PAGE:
Finding the upside after COVID-19 interrupts a film project in China’s fabled Altai region. Words & photography :: Brian Hockenstein.
In the back seat of a Chinese police car with Kazakh tunes blasting over the radio, it was still very much unclear what was happening to us.
Over the past week, this dream expedition—meticulously planned for more than a year—had gone from exciting reality to flaming wreckage. We’d arrived in Kohm, a remote corner of China that borders Mongolia and Kazakhstan, to start shooting a film tracing the roots of the modern ski through Eurasia, shred pow and enjoy time with cultures who’ve been “skiing” for thousands of years.
Instead, a global pandemic (believed to originate just a few thousand kilometres from our first location) started forcing much of the planet into lockdown. Uncertainty, paranoia, and emergency evacuation plans shit-kicked our film dreams, fractured our team, and served up five of the most stress-filled and anxious days of my life. But we were safe, in a cop car, heading home… then an avalanche crushed the only road out of town…
• • •
Off to China’s Altai Mountains to Spark a Global Conversation
Everything looked so good on the pitch decks: Seattle-based filmmaker Chris Winters and I would immerse ourselves in ancient skiing cultures from China to Mongolia to the Nordic/Sámi peoples in hopes of uncovering a story that would mirror our values and benefit mountain cultures back home in “the West.” We envisioned a film highlighting low impact living, simplicity, and a deeper connection to the land that would inspire the shred industry to shift to a more circular and connected way of life. I honestly didn’t have a clue if real change would be possible or if it was just a bunch of trendy words perpetuating the feel-good, save-the-world story I had been telling myself—but it definitely looked like a sweet adventure.
So we fundraised, planned, re-planned, and hopped on a plane in mid-January 2020, ready to tell a story of the history of the ski, starting with a community in the Altai Mountains that still practices an ancient form of skiing. We arrived in China ready to immerse ourselves in a culture we hoped would help shine a light on the disconnect between the ski/snowboard industry’s love of the lands upon which we play and the destruction we so often wreak upon them. I hoped our film would spark a global conversation and unite people in seeing a different path forward.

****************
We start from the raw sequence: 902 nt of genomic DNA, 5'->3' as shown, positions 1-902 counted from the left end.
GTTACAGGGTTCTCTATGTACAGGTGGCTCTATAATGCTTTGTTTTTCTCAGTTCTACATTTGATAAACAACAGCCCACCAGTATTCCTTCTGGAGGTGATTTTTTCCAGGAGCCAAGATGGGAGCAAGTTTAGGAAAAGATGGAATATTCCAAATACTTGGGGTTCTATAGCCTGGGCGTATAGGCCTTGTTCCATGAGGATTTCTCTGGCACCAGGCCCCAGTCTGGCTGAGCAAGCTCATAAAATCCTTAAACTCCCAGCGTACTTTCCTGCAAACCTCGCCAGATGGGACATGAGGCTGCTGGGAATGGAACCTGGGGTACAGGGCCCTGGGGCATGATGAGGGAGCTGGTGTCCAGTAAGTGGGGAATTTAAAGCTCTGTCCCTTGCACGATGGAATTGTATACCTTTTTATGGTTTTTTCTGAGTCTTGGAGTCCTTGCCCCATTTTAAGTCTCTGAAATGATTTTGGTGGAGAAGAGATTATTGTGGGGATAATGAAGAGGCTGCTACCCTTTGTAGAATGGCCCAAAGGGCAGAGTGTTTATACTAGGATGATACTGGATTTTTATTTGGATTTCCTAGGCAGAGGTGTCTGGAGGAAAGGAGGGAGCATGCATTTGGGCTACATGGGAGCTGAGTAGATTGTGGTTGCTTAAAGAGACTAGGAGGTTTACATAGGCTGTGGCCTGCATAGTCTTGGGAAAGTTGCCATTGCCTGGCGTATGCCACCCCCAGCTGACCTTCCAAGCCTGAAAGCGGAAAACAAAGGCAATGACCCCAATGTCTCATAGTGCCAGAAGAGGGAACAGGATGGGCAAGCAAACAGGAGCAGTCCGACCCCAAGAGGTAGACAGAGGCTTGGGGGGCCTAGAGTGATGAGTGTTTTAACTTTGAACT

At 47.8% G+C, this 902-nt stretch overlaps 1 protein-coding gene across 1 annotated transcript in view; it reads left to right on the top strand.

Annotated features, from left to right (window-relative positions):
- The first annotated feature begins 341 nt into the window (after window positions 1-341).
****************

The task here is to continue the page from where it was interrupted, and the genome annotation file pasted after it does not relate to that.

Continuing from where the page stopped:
The Dream Shoot, Cut Short
The world united all right, but it had nothing to do with us. Our first week in China was charged and exciting: travelling from city to mountains, meeting contacts and preparing for a three-week dream shoot. The following four days were spent trying to get out of there as fast as we could (yes, we made it through the avalanche after our government contact pulled every last string to find a snowplow to dig us out to safety). The flight home was surreal—at one point we were the only people on the plane. Which, I suppose, prepared me for the lockdown.
We arrived in China ready to immerse ourselves in a culture we hoped would help shine a light on the disconnect between the ski/snowboard industry’s love of the lands upon which we play and the destruction we so often wreak upon them.
As nations hustled to take action on the spreading COVID-19 pandemic, the days of lockdowns rolled into weeks, and then months. At first, I struggled to see the upside of having the bindings blow on our project, but small rays of light began leaking through darkness. Amazing stories emerged from around the globe; tales of wild animals slowly reclaiming long-abandoned lands and families connecting (albeit digitally) in ways previously unimagined. In the Sea to Sky, we have nature at our doorsteps, but with everyone confined to their homes it suddenly seemed like the world was finally understanding the value of connecting to the outdoors—even something as simple as a walk in a public park.
The Perspective: “We Are Not Separate from the Environment”